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Some light on the horizon for Greece’s bailout.

Following an agreement with creditors over Athens’ latest reform measures, the International Monetary Fund – the awkward partner in the programme – has welcomed progress over releasing the latest tranche of rescue cash to the debtor economy.

Responding to today’s meeting of eurozone finance ministers in Malta, the IMF said “important progress” had been made in bringing the institution fully onboard in the €86bn bailout.

Keeping the IMF happy is a key condition to ensure its financial involvement in the three-year rescue, as demanded by governments in Germany, the Netherlands and Finland when the rescue package was signed two years ago.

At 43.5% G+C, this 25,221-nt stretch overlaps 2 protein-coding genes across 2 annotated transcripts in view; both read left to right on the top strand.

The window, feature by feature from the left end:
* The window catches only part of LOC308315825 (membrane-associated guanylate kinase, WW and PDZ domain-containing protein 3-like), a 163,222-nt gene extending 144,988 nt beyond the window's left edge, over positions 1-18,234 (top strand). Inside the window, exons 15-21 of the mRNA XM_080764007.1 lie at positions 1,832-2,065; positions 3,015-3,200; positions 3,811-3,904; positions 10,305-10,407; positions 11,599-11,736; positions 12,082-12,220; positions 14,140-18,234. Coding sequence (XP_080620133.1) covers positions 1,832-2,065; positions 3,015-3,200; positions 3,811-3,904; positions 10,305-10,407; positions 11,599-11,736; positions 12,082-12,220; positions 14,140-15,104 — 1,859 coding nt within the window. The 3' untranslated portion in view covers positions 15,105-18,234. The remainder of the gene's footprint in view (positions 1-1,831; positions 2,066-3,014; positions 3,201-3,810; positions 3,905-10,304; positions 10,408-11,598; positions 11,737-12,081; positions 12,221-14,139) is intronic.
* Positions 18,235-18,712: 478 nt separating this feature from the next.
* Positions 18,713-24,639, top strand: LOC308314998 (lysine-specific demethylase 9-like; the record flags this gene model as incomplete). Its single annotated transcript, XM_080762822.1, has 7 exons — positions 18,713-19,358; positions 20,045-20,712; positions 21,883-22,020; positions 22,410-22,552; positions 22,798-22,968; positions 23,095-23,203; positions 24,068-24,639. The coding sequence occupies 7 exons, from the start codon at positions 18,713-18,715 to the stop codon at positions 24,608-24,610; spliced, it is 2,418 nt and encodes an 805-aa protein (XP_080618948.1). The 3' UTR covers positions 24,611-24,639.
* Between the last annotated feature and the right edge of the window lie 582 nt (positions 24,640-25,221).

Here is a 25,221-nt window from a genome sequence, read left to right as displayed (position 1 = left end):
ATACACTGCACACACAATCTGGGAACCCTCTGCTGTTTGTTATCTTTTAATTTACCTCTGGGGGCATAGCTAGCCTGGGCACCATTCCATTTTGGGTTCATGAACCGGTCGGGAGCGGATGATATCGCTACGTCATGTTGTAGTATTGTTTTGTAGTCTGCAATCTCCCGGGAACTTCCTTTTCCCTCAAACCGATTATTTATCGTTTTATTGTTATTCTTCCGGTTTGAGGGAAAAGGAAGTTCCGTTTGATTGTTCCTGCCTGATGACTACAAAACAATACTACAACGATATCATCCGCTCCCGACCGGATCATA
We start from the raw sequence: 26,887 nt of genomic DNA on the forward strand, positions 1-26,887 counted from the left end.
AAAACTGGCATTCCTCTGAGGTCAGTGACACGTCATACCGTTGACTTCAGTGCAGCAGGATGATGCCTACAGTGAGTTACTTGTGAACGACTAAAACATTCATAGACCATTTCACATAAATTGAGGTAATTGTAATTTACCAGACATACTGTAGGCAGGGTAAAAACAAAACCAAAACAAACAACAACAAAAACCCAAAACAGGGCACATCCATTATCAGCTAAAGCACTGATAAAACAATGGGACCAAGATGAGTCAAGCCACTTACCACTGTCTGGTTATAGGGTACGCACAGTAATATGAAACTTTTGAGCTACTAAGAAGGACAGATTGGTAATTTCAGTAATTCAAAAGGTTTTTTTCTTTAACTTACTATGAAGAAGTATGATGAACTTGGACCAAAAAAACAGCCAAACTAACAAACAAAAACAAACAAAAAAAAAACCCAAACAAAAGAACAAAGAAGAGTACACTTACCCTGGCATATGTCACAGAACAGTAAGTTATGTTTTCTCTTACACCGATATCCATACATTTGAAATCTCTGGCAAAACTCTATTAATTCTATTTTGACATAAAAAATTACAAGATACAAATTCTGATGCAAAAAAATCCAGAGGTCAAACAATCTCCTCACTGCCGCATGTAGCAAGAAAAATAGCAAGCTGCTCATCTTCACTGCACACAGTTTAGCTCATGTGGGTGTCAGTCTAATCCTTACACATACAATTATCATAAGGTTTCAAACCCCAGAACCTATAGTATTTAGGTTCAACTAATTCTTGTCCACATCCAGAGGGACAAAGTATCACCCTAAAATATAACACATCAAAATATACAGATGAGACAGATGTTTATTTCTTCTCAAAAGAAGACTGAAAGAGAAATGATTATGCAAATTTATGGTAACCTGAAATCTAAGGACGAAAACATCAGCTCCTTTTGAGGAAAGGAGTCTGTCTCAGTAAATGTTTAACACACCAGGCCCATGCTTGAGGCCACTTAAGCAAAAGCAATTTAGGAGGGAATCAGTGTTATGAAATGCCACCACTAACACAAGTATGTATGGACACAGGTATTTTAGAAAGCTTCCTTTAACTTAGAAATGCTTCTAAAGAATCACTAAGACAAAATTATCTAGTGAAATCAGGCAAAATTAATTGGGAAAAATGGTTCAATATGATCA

Earlier today, Athens and its bailout monitors agreed on a €2bn package of tax and pension reform measures to be implemented by the Syriza government in 2019-2020 as part of its rescue deal.

Gerry Rice, IMF spokesman, said that although some issues remained outstanding, “there are good prospects for successfully concluding discussions on these outstanding policy issues during the next mission to Athens”.

Today’s breakthrough means technical teams from the EU and IMF will also return to Athens with the aim of paving the way the formal release of around €6bn in rescue cash in the coming months. This will ensure Greece avoids a summer default when a series of debt repayments are due in July.

Mr Rice added that the pending staff level agreement would need to be “followed by discussions with euro area countries to ensure satisfactory assurances on a credible strategy to restore debt sustainability, before a program is presented to the IMF Executive Board.”

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